As someone who turned 18 in 1969, who fought against the draft, but would have been proud to serve my country in a war that made sense...just your post, Jack, brought back some powerful memories. 35 years? Man, it doesn't seem that long ago...

Now, with grown kids, I think...what a thing to do to our children. Send 'em off as draftees to a hellish, stupid war, and respond to their resistance with all the ugliness of a deranged parent unable to handle the challenge. And all the innocents caught up in the madness. Diatribe against the left and "liberals," as in the previous post? Please...this was about kids shooting kids, being scared, and the country being torn apart as it wrestled with its conscience.


Sponsors


As a lawyer/blogger, I get
to be a member of:

In Vino Veritas

Chloe, Pinot Grigio, Valdadige 2013
Edmunds St. John, Bone-Jolly Gamay Noir 2013
Kirkland, Pinot Grigio, Friuli 2013
St. Francis, Red Splash 2011
Rodney Strong, Canernet, Alexander Valley 2011
Erath, Pinot Blanc 2013
Taylor Fladgate, Porto 2007
Portuga, Rose 2013
Domaine Digioia-Royer, Chambolle-Musigny, Vielles Vignes Les Premieres 2008
Locations, F Red Blend
El Perro Verde, Rueda 2013
Chateau Ste. Michelle, Indian Wells Red 2
If You See Kay, Red 2011
Turnbull, Old Bull Red 2010
Cherry Tart, Cherry Pie Pinot Noir 2012
Trader Joe's Grand Reserve Cabernet, Oakville 2012
Benton Lane, Pinot Gris 2012
Campo Viejo, Rioja, Reserva 2008
Haden Fig, Pinot Noir 2012
Pendulum Red 2011
Vina Real, Plata, Crianza Rioja 2009
Edmunds St. John, Bone/Jolly, Gamay Noir Rose 2013
Bookwalter, Subplot No. 26
Ayna, Tempranillo 2011
Pete's Mountain, Pinot Noir, Haley's Block 2010
Apaltagua, Reserva Camenere 2012
Lugana, San Benedetto 2012
Argyle Brut 2007
Wildewood Pinot Gris 2012
Anciano, Tempranillo Reserva 2007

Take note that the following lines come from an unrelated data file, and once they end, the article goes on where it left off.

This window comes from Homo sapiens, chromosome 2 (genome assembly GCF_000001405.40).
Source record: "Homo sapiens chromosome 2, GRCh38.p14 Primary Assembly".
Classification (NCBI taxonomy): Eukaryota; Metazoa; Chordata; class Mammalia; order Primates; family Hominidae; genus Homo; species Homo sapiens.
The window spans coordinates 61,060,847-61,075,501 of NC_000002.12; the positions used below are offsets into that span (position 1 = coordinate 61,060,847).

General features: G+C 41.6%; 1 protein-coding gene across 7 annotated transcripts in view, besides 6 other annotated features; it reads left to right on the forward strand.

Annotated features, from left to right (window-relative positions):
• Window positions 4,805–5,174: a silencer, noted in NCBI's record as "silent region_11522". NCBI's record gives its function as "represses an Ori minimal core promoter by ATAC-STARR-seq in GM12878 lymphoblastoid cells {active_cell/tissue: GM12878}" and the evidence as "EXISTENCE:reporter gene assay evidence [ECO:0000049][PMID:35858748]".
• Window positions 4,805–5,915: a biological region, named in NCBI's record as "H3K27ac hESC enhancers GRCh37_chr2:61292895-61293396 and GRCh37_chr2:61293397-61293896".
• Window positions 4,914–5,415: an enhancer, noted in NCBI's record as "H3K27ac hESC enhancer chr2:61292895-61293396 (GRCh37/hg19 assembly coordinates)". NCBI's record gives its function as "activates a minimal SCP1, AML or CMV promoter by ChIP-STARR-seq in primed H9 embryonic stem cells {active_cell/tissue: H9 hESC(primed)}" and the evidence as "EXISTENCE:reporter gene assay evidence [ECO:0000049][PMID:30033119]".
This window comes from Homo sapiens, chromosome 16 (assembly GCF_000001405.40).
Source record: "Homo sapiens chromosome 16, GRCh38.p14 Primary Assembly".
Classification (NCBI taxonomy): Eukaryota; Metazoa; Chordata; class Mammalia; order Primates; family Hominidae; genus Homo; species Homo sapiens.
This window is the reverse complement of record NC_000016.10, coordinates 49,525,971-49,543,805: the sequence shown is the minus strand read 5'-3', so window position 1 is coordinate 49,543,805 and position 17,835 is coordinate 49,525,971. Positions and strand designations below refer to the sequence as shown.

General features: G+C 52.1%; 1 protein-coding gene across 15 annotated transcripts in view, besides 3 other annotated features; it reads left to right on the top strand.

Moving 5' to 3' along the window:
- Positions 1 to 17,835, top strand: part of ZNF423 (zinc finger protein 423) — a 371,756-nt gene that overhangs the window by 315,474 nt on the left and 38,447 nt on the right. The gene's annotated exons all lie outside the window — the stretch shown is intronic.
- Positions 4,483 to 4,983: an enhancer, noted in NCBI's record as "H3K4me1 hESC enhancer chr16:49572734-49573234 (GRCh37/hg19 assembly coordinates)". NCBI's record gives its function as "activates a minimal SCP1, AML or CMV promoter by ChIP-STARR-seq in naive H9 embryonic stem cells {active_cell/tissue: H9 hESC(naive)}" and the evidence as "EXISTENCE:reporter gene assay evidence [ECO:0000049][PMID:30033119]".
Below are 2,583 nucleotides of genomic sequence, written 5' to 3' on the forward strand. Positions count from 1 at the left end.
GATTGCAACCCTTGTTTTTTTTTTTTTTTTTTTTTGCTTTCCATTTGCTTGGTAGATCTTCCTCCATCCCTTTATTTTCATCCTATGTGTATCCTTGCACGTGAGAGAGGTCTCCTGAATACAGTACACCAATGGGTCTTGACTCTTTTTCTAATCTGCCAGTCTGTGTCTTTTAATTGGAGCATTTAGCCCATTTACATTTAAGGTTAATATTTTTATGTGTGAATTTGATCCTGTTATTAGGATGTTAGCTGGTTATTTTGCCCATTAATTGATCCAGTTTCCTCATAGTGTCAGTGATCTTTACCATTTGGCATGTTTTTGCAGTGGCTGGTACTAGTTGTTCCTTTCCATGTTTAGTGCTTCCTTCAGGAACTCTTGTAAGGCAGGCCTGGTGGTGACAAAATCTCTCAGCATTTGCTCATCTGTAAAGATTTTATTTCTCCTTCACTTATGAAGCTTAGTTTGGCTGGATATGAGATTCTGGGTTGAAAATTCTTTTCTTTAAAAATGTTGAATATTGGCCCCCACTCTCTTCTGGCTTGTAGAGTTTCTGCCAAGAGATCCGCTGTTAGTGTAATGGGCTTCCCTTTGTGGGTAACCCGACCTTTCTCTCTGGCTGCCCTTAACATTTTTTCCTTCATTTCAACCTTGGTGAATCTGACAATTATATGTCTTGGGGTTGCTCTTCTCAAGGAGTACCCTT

Santa Rita, Reserva Cabernet 2009
Casone, Toscana 2008
Fonseca Porto, Bin No. 27
Louis Jadot, Pouilly-Fuissé 2011
Trader Joe's, Grower's Reserve Pinot Noir 2012
Zenato, Lugana San Benedetto 2012
Vintjs, Cabernet 2010
14 Hands, Hot to Trot White 2012
Rainstorm, Oregon Pinot Gris 2012
Silver Palm, North Coast Cabernet 2011
Andrew Rich, Gewurtztraminer 2008
Rodney Strong, Charlotte's Home Sauvignon Blanc 2012
Canoe Ridge, Pinot Gris, Expedition 2012
Edmunds St. John, Bone-Jolly Gamay Noir Rose 2012
Dark Horse, Big Red Blend No. 01A
Elk Cove, Pinot Noir Rose 2012
Fletcher, Shiraz 2010
Picollo, Gavi 2011
Domaine Eugene Carrel, Jongieux 2012
Eyrie, Pinot Blanc 2010
Atticus, Pinot Noir 2010
Walter Scott, Pinot Noir, Holstein 2011
Shingleback, Cabernet, Davey Estate 2010
Coppola, Sofia Rose 2012
Joel Gott, 851 Cabernet 2010
Pol Roget Reserve Sparkling Wine
Mount Eden Chardonnay, Santa Cruz Mountains 2009
Rombauer Chardonnay, Napa Valley 2011
Beringer, Chardonnay, Napa Reserve 2011
Kim Crawford, Sauvignon Blanc 2011
Schloss Vollrads, Spaetlese Rheingau 2010
Belle Glos, Pinot Noir, Clark & Telephone 2010
WillaKenzie, Pinot Noir, Estate Cuvee 2010
Blackbird Vineyards, Arise, Red 2010
Chauteau de Beaucastel, Chateauneuf-du-Pape 2005
Northstar, Merlot 2008
Feather, Cabernet 2007
Silver Oak, Cabernet, Alexander Valley 2002
Silver Oak, Cabernet, Napa Valley 2002
Trader Joe's, Chardonnay, Grower's Reserve 2012
Silver Palm, Cabernet, North Coast 2010
Shingleback, Cabernet, Davey Estate 2010
E. Guigal, Cotes du Rhone 2009
Santa Margherita, Pinot Grigio 2011
Alamos, Cabernet 2011
Cousino Macul, Cabernet, Anitguas Reservas 2009
Dreaming Tree Cabernet 2010
1967, Toscana 2009
Charamba, Douro 2008
Horse Heaven Hills, Cabernet 2010
Lorelle, Horse Heaven Hills Pinot Grigio 2011
Avignonesi, Montepulciano 2004
Lorelle, Willamette Valley Pinot Noir 2011
Villa Antinori, Toscana 2007
Mercedes Eguren, Cabernet Sauvignon 2009
Lorelle, Columbia Valley Cabernet 2011
Purple Moon, Merlot 2011
Purple Moon, Chardonnnay 2011
Horse Heaven Hills, Cabernet 2010
Lorelle, Horse Heaven Hills Pinot Grigio 2011
Avignonesi, Montepulciano 2004
Lorelle, Willamette Valley Pinot Noir 2011
Villa Antinori, Toscana 2007
Mercedes Eguren, Cabernet Sauvignon 2009
Lorelle, Columbia Valley Cabernet 2011